'Not open-ended'

FROM THE BLOGS
The West Point Speech
By Rob Reynolds in The Americas Blog

The home comforts of the US's war in Afghanistan
By Josh Rushing in The Asia Blog

Washington hopes the boost, which is expected to be phased in over the next 12 to 18 months, will create conditions that will eventually allow the number of US troops to be scaled back.

"You will hear the president discuss clearly that this [support for the war] is not open-ended," Robert Gibbs, a White House spokesman, said on Monday.

"This is about what has to be done in order to assume that the Afghans can assume the responsibility of securing their country," he said.

General Stanley McChrystal, the US and Nato commander in Afghanistan, told politicians that a troop reduction could begin by 2013, while the White House said it expected US forces out of the country by 2017 or 2018.

Rob Reynolds, Al Jazeera's correspondent in Washington, said Obama's announcement of the specific troop numbers would be less important than the US goals he sets out for the war.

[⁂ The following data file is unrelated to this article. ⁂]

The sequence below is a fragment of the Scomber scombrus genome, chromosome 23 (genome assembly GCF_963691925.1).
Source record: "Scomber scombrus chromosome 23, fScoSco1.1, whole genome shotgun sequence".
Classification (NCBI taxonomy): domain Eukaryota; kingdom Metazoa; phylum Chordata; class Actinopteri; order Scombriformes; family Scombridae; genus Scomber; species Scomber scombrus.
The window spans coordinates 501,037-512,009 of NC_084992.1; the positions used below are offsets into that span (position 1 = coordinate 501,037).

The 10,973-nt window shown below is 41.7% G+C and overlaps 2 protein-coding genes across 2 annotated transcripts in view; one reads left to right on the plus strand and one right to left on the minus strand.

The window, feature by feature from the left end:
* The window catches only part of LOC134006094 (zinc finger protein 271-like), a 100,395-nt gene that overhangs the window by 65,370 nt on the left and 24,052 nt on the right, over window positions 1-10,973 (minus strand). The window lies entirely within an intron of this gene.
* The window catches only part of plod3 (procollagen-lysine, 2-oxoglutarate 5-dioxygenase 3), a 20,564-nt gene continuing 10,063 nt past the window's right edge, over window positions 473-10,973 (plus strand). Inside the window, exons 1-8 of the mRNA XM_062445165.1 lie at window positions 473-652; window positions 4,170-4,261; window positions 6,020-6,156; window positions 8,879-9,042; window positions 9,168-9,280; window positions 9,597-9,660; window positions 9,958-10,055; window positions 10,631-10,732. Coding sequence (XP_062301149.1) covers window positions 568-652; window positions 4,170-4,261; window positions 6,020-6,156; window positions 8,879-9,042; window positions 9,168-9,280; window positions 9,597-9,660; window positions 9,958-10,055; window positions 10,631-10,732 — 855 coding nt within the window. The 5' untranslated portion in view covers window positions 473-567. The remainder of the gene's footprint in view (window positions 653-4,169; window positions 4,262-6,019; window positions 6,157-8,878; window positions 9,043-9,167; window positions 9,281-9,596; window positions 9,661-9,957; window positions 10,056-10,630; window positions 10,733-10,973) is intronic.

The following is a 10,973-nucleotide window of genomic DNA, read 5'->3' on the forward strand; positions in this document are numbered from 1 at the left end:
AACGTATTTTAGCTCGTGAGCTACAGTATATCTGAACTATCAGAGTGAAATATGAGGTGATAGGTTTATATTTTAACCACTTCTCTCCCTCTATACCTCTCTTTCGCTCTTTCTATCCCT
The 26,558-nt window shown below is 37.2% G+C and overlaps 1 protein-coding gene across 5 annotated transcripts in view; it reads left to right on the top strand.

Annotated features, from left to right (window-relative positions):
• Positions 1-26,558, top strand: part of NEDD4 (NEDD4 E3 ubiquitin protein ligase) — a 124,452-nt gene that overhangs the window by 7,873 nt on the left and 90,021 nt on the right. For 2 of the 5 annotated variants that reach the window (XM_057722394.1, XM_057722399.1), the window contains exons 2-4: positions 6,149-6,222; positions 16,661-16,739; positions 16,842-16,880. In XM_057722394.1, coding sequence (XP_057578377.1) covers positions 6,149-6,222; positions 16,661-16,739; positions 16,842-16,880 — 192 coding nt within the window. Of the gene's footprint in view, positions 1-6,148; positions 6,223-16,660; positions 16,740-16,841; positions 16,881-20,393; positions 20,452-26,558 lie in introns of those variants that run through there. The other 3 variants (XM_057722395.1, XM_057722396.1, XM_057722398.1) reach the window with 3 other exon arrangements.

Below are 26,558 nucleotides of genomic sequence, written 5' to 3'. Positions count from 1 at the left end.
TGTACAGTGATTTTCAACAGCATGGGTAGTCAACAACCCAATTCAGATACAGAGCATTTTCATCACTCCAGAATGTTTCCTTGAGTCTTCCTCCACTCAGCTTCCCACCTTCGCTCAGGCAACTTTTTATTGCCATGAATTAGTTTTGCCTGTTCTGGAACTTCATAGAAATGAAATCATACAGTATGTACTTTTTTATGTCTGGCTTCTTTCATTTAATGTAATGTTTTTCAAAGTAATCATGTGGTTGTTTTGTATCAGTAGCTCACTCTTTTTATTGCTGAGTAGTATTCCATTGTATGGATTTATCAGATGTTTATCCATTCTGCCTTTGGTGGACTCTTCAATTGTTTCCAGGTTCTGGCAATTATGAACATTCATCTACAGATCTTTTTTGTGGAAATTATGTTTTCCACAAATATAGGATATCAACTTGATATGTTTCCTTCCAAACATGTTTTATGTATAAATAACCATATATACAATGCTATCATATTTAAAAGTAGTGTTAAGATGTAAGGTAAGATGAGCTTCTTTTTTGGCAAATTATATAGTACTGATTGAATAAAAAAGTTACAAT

"I think Obama is going to have to reintroduce the American people to exactly what these goals are - whether he is going to scale them up or down," he said.

Explaining the mission

In addition, he said, there is a contradiction in what the president is saying.

Obama has said the US commitment to Afghanistan will not be open-ended [AFP]
"He is saying it is not an open-ended commitment and yet he is going to finish the job, which implies the troops will be there for as long as it takes.

"If the goal is to completely eradicate the Taliban, that would require more troops than I think any army has."

"The key is going to be for Obama to explain the mission – the mission is the important thing," he said.

"Putting troops in, in order to then pull out is something that will be difficult for people to understand." 

Obama on Monday briefed Kevin Rudd, the Australian prime minister, in an Oval Office meeting and spoke with other leaders, including Gordon Brown, the British prime minister, the French and Russian presidents and the Italian prime minister.

"The president believes the situation in this region is a shared international challenge, so building on the work he's been doing in this regard," Gibbs said.

"The president will be in close consultation with our friends and allies throughout the day."

Obama's discussions with the leaders of Nato member countries came on the same day that Brown pledged to send 500 more British troops to Afghanistan.